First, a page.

© 2021 Boise State Public Radio
WebHeader_3.png
NPR in Idaho
Play Live Radio
Next Up:
0:00
0:00
Available On Air Stations
We are currently experiencing an outage across our news & music services. Our engineers are working to troubleshoot and isolate the issue.
Politics & Government
00000176-d8fc-dce8-adff-faff728f0003Bowe Bergdahl was born on March 28, 1986 to Bob and Jani Bergdahl in Sun Valley, Idaho. Bowe was raised in neighboring Hailey, Idaho, where his parents still live.On June 30, 2009, then 23-year-old Bowe Bergdahl is widely reported to have walked off his Army base in Afghanistan. Less than a month later, the Washington Post reports, Bergdahl appeared in the first of several Taliban-affiliated videos. In it, Bergdahl "says he was captured after lagging behind during a patrol," writes the Post.Here's a timeline of events.May 2008: Bergdahl enlists in the U.S. ArmyJune 30, 2009: Bergdahl reported missingJuly 2, 2009: CNN reports a U.S. military official says Bergdahl is being held by the clan of warlord Siraj Haqqani.July 18, 2009: The Taliban posts a video of Bergdahl.Dec. 25, 2009: Bergdahl's captor's release a second video of the solider.April 7, 2010: The Washington Post reports that the Taliban "posts a video showing Bergdahl pleading to be sent home and saying the war in Afghanistan is not worth the human cost."June 2010: The U.S. Army promotes Bergdahl to specialist.Dec. 7, 2010: CNN reports Bergdahl's captors release a 45-minute video showing a thinner soldier.Feb. 2011: Bergdahl's captors release another video.May 6, 2011: Bergdahl's father, Bob, posts a YouTube video asking for his son's release.June 16, 2011: The U.S. Army promotes Bergdahl to sergeant.May 9, 2012: Bob and Jani Bergdahl give an interview to the New York Times. The Bergdahls say the U.S. government is engaged in secret negotiations with the Taliban over a possible prisoner swap.June 6, 2013: Bergdahl’s family announces that “through the International Committee of the Red Cross, we recently received a letter we’re confident was written to us by our son.”Jan. 15, 2014: Bergdahl's captors release a proof-of-life video. Still unreleased publicly, the video reportedly shows Bergdahl in declining health.Feb. 23, 2014: The Taliban says it suspended prisoner-swap talks with the United States government.April 24, 2014: The U.S. government says prisoner-swap talks aren't disorganized. May 31, 2014: The U.S. government announces Sgt. Bowe Bergdahl was released by his captors in exchange for five U.S. detainees held at Guantanamo Bay, Cuba.March 25, 2015: Following a U.S. Military investigation, the Army announced Sgt. Bowe Bergdahl will be charged with desertion, avoiding military service, and misbehavior before the enemy.This information was compiled from various media reports including The New York Times, Washington Post, CNN, The Associated Press, Northwest News Network.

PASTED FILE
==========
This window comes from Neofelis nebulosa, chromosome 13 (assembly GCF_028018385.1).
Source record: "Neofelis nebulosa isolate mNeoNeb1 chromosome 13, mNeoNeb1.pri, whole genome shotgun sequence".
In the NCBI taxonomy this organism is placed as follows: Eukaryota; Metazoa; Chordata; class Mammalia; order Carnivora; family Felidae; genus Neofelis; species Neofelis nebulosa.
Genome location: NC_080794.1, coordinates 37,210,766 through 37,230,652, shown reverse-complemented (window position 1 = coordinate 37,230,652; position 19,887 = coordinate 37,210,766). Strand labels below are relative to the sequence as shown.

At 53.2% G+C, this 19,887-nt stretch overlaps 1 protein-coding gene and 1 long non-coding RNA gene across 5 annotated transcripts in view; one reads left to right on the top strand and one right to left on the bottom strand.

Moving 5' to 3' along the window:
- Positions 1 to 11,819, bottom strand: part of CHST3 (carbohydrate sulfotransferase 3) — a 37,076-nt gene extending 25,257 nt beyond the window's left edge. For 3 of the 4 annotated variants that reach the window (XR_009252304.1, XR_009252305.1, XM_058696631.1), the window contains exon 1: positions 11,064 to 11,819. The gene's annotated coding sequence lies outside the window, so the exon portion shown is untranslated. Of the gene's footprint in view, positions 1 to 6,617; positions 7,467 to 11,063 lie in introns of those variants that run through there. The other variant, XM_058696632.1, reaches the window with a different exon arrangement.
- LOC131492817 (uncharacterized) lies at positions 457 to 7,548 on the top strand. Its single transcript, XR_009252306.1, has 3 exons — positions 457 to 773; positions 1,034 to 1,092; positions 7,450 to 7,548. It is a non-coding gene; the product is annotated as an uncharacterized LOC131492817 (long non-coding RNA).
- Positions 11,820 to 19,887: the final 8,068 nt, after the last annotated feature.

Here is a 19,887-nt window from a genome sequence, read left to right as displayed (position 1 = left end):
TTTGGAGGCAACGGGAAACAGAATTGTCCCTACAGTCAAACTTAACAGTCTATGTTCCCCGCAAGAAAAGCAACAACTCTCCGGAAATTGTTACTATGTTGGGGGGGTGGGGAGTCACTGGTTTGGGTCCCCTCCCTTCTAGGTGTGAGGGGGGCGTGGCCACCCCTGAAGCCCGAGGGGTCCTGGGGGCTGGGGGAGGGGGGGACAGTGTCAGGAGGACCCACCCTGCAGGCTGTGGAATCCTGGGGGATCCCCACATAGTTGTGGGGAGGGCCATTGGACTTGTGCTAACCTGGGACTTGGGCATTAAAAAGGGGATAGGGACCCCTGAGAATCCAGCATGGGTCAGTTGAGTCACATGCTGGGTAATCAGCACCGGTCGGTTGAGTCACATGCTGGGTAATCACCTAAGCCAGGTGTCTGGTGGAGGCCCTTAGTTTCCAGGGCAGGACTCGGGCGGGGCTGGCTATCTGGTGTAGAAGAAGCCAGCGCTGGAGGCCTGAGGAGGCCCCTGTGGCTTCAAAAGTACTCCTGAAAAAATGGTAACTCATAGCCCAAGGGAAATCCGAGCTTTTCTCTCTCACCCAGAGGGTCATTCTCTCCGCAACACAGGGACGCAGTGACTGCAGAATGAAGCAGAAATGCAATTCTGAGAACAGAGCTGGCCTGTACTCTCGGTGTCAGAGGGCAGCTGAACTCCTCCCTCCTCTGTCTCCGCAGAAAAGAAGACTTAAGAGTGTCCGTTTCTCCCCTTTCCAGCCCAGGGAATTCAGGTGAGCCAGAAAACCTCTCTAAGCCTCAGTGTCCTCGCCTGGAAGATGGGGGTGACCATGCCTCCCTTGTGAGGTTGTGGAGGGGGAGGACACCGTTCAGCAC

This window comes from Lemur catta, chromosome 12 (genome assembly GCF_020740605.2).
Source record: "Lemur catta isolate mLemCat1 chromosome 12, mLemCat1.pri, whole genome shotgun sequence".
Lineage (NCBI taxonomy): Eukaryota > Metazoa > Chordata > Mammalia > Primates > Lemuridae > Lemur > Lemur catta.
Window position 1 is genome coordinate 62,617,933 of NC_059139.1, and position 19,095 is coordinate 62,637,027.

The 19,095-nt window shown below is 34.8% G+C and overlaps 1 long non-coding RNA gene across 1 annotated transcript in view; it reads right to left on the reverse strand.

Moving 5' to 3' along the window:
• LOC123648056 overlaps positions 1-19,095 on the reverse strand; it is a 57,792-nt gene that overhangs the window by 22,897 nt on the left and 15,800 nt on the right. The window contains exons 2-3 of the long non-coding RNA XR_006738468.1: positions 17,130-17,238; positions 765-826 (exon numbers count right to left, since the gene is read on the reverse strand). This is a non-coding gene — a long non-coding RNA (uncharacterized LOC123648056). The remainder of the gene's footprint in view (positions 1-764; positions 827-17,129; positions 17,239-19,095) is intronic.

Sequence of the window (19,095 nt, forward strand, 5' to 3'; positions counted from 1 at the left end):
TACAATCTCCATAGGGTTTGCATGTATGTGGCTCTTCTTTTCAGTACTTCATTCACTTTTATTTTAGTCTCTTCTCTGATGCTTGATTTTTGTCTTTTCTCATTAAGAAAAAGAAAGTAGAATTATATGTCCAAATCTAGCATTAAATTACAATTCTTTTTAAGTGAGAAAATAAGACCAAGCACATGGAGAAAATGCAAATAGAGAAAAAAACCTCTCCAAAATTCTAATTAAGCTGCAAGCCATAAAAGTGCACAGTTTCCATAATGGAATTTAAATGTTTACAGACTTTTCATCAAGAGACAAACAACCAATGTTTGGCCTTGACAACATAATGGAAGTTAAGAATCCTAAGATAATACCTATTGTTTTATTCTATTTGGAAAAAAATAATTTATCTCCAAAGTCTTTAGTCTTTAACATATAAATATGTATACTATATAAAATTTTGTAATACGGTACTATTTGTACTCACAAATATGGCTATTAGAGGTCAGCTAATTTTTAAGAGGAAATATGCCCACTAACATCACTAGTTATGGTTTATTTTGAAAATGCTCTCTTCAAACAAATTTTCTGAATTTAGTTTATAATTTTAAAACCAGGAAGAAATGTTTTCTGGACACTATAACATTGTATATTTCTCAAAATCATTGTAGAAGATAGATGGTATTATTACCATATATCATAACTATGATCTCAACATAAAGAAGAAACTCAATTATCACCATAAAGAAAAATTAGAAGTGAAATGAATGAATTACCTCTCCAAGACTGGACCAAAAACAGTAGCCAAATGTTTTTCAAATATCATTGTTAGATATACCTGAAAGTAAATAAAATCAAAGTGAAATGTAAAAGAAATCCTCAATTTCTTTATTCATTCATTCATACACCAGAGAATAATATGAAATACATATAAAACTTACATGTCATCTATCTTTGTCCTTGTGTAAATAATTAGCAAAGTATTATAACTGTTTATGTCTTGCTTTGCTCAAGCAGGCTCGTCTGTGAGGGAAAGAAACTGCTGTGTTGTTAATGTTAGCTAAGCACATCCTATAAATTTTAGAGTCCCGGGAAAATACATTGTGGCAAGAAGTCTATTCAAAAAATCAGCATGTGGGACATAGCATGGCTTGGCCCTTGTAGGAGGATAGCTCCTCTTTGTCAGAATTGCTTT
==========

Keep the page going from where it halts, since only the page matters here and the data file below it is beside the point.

On Bergdahl Swap, Defense Secretary Says U.S. 'Bends Over Backward' To Return American POWs

ashcarter_today_show.jpg
Today Show Screengrab
/

U.S. Secretary of Defense Ash Carter Tuesday commented on statements made by the Obama administration surrounding the release of former prisoner of war Bowe Bergdahl in an interview on NBC’s Today Show.

Bergdahl is a Hailey, Idaho native who was exchanged in 2014 for five U.S. detainees held at Guantanamo Bay, Cuba. Begdahl was held for nearly five years in Afghanistan by a Taliban group after being captured when he walked off his U.S. Army base.

Last week Bergdahl was charged with desertion.

Today’s Savannah Guthrie asked Carter if the Obama administration had made a mistake in saying Bergdahl had served with honor, and if they knew there were at least questions about his service.

“There clearly is an investigation going on right now," Carter said. "I really don’t want to get into that. We do have a principle, we bend over backward, in favor of trying to return an American service member.”

Carter said at the time of the prisoner swap, no one fully knew the circumstances surrounding Bergdahl leaving his base. But Carter would not say what the administration did or didn’t know.

The Bergdahl portion of the interview begins at 2:20.

Visit NBCNews.com for breaking news, world news, and news about the economy

Copyright 2015 Boise State Public Radio